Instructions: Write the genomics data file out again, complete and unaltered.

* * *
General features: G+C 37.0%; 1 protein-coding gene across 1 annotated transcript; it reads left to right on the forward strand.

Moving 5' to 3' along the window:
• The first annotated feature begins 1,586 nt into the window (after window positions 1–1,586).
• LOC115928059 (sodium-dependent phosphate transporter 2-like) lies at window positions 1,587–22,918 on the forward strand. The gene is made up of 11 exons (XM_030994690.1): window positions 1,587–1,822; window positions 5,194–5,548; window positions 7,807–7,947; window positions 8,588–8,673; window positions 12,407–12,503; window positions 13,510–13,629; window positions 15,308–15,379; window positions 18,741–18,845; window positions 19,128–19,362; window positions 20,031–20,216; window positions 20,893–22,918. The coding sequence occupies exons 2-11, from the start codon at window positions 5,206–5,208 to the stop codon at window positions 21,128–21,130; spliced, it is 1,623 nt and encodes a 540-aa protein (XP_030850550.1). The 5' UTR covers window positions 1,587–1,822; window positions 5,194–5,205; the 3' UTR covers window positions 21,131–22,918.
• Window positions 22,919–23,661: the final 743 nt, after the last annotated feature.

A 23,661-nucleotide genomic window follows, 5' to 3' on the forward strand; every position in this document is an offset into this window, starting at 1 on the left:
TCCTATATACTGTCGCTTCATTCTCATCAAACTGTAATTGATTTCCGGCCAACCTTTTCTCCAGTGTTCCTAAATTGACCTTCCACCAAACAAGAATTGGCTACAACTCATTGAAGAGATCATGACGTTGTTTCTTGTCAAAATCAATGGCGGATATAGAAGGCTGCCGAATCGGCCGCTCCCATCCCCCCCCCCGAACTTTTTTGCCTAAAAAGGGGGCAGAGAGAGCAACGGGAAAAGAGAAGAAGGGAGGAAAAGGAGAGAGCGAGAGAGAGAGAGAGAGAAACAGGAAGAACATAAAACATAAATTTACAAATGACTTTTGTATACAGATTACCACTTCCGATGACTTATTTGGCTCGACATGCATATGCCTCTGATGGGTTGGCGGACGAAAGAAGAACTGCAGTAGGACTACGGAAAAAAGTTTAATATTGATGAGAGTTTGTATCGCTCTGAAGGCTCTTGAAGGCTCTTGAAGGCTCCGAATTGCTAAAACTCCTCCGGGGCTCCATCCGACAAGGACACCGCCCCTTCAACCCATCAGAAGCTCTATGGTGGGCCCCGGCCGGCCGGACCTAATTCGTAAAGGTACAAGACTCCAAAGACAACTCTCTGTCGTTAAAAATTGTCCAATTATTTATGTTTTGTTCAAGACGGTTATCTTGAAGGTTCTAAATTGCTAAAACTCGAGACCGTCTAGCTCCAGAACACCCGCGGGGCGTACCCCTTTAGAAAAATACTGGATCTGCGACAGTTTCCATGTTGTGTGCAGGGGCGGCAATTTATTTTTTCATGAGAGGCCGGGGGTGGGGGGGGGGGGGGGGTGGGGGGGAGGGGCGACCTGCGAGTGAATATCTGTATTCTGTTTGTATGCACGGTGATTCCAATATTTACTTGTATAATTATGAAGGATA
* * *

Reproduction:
General features: G+C 37.0%; 1 protein-coding gene across 1 annotated transcript; it reads left to right on the forward strand.

Moving 5' to 3' along the window:
• The first annotated feature begins 1,586 nt into the window (after window positions 1–1,586).
• LOC115928059 (sodium-dependent phosphate transporter 2-like) lies at window positions 1,587–22,918 on the forward strand. The gene is made up of 11 exons (XM_030994690.1): window positions 1,587–1,822; window positions 5,194–5,548; window positions 7,807–7,947; window positions 8,588–8,673; window positions 12,407–12,503; window positions 13,510–13,629; window positions 15,308–15,379; window positions 18,741–18,845; window positions 19,128–19,362; window positions 20,031–20,216; window positions 20,893–22,918. The coding sequence occupies exons 2-11, from the start codon at window positions 5,206–5,208 to the stop codon at window positions 21,128–21,130; spliced, it is 1,623 nt and encodes a 540-aa protein (XP_030850550.1). The 5' UTR covers window positions 1,587–1,822; window positions 5,194–5,205; the 3' UTR covers window positions 21,131–22,918.
• Window positions 22,919–23,661: the final 743 nt, after the last annotated feature.

A 23,661-nucleotide genomic window follows, 5' to 3' on the forward strand; every position in this document is an offset into this window, starting at 1 on the left:
TCCTATATACTGTCGCTTCATTCTCATCAAACTGTAATTGATTTCCGGCCAACCTTTTCTCCAGTGTTCCTAAATTGACCTTCCACCAAACAAGAATTGGCTACAACTCATTGAAGAGATCATGACGTTGTTTCTTGTCAAAATCAATGGCGGATATAGAAGGCTGCCGAATCGGCCGCTCCCATCCCCCCCCCCGAACTTTTTTGCCTAAAAAGGGGGCAGAGAGAGCAACGGGAAAAGAGAAGAAGGGAGGAAAAGGAGAGAGCGAGAGAGAGAGAGAGAGAAACAGGAAGAACATAAAACATAAATTTACAAATGACTTTTGTATACAGATTACCACTTCCGATGACTTATTTGGCTCGACATGCATATGCCTCTGATGGGTTGGCGGACGAAAGAAGAACTGCAGTAGGACTACGGAAAAAAGTTTAATATTGATGAGAGTTTGTATCGCTCTGAAGGCTCTTGAAGGCTCTTGAAGGCTCCGAATTGCTAAAACTCCTCCGGGGCTCCATCCGACAAGGACACCGCCCCTTCAACCCATCAGAAGCTCTATGGTGGGCCCCGGCCGGCCGGACCTAATTCGTAAAGGTACAAGACTCCAAAGACAACTCTCTGTCGTTAAAAATTGTCCAATTATTTATGTTTTGTTCAAGACGGTTATCTTGAAGGTTCTAAATTGCTAAAACTCGAGACCGTCTAGCTCCAGAACACCCGCGGGGCGTACCCCTTTAGAAAAATACTGGATCTGCGACAGTTTCCATGTTGTGTGCAGGGGCGGCAATTTATTTTTTCATGAGAGGCCGGGGGTGGGGGGGGGGGGGGGGTGGGGGGGAGGGGCGACCTGCGAGTGAATATCTGTATTCTGTTTGTATGCACGGTGATTCCAATATTTACTTGTATAATTATGAAGGATA